Frontiers

What I Did for Summer Vacation

Psychology majors conduct research on a tropical isle.
October 2009

Most undergraduate study means going to class, reading books, doing homework, writing papers, taking exams. Students who want to take undergrad education up a notch roll up their sleeves and take on a research project.

Funded by the Penn Provost's Hewlett Award for Innovation in International Offerings, five psychology majors traveled to a tropical island last summer to contribute their talents and energies to the Mauritius Child Health Project. The 37-year study, headed by Adrian Raine, has compiled a mountain of data that will be mined by the five students for their honors or senior theses. Raine, the Richard Perry University Professor of Criminology and Psychiatry, is a neurocriminologist who uses the theory and methods of brain science to study the causes of and cures for crime. Professor Raine spent two weeks with the young scholars, shepherding them in the lab, engaging them in daily discussions, challenging them with questions and, in the words of sophomore Emily Freeman, “making us think really, really hard.”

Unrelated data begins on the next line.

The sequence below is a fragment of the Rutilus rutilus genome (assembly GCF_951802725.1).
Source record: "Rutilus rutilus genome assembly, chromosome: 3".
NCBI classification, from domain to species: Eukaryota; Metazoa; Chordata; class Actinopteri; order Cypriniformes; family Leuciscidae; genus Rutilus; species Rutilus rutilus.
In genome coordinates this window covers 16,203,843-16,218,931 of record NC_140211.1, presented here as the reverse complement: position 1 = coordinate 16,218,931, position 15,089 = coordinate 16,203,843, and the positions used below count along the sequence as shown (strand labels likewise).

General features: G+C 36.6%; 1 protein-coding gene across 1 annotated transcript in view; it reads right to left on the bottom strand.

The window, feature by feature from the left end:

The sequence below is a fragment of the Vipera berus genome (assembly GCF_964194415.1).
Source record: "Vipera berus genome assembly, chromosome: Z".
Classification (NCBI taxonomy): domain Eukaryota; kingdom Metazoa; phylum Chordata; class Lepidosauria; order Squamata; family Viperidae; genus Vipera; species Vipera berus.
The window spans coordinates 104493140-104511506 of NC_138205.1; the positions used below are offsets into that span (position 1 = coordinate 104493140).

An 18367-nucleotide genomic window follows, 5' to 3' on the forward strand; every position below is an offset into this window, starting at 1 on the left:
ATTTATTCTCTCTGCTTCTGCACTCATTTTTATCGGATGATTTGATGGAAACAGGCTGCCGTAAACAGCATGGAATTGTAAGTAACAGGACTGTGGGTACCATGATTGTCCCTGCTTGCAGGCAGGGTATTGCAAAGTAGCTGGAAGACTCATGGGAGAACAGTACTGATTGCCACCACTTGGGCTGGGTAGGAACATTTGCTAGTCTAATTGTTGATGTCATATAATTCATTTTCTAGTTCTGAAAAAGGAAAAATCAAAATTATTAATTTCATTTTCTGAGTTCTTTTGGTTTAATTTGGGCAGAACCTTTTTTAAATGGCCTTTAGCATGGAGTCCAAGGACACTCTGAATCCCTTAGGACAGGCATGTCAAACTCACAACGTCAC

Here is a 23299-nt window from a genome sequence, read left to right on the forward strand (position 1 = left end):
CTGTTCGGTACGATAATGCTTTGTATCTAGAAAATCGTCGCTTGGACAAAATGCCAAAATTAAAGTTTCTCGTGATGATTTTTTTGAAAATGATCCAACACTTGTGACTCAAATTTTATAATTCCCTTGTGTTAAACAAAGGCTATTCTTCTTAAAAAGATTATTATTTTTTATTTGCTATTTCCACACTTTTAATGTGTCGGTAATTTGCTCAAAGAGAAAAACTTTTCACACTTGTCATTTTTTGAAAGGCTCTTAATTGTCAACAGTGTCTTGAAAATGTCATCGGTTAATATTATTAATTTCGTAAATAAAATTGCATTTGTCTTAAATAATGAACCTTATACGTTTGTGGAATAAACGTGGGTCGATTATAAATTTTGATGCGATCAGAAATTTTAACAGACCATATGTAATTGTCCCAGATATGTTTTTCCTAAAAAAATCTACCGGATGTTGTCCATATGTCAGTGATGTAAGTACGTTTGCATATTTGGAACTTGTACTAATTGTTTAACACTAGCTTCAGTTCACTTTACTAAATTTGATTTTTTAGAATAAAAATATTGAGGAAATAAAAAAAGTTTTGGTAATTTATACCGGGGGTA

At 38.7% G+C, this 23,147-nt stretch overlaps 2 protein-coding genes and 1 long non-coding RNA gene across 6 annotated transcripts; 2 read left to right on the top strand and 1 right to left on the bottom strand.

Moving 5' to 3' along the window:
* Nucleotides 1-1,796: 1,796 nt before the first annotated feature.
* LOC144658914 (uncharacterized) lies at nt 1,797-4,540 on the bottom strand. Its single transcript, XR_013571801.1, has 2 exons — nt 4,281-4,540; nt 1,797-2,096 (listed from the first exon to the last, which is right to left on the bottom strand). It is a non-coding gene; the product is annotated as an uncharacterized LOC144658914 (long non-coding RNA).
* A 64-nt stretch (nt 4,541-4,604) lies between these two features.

“The usual undergraduate experience is just spitting out information that’s been given to you,” observes senior Ashley Belton, “which essentially is a lot of what you end up doing with regular exams and papers. Independent research is so much more creative, innovative and self-driven. We’re really happy we’ve gotten the opportunity to do it.”

In this slide show, undergrads Simone Tang, Emily Freeman, Ashley Belton, Ji Yoon Chung and Keri Wong talk about their research experience on Mauritius.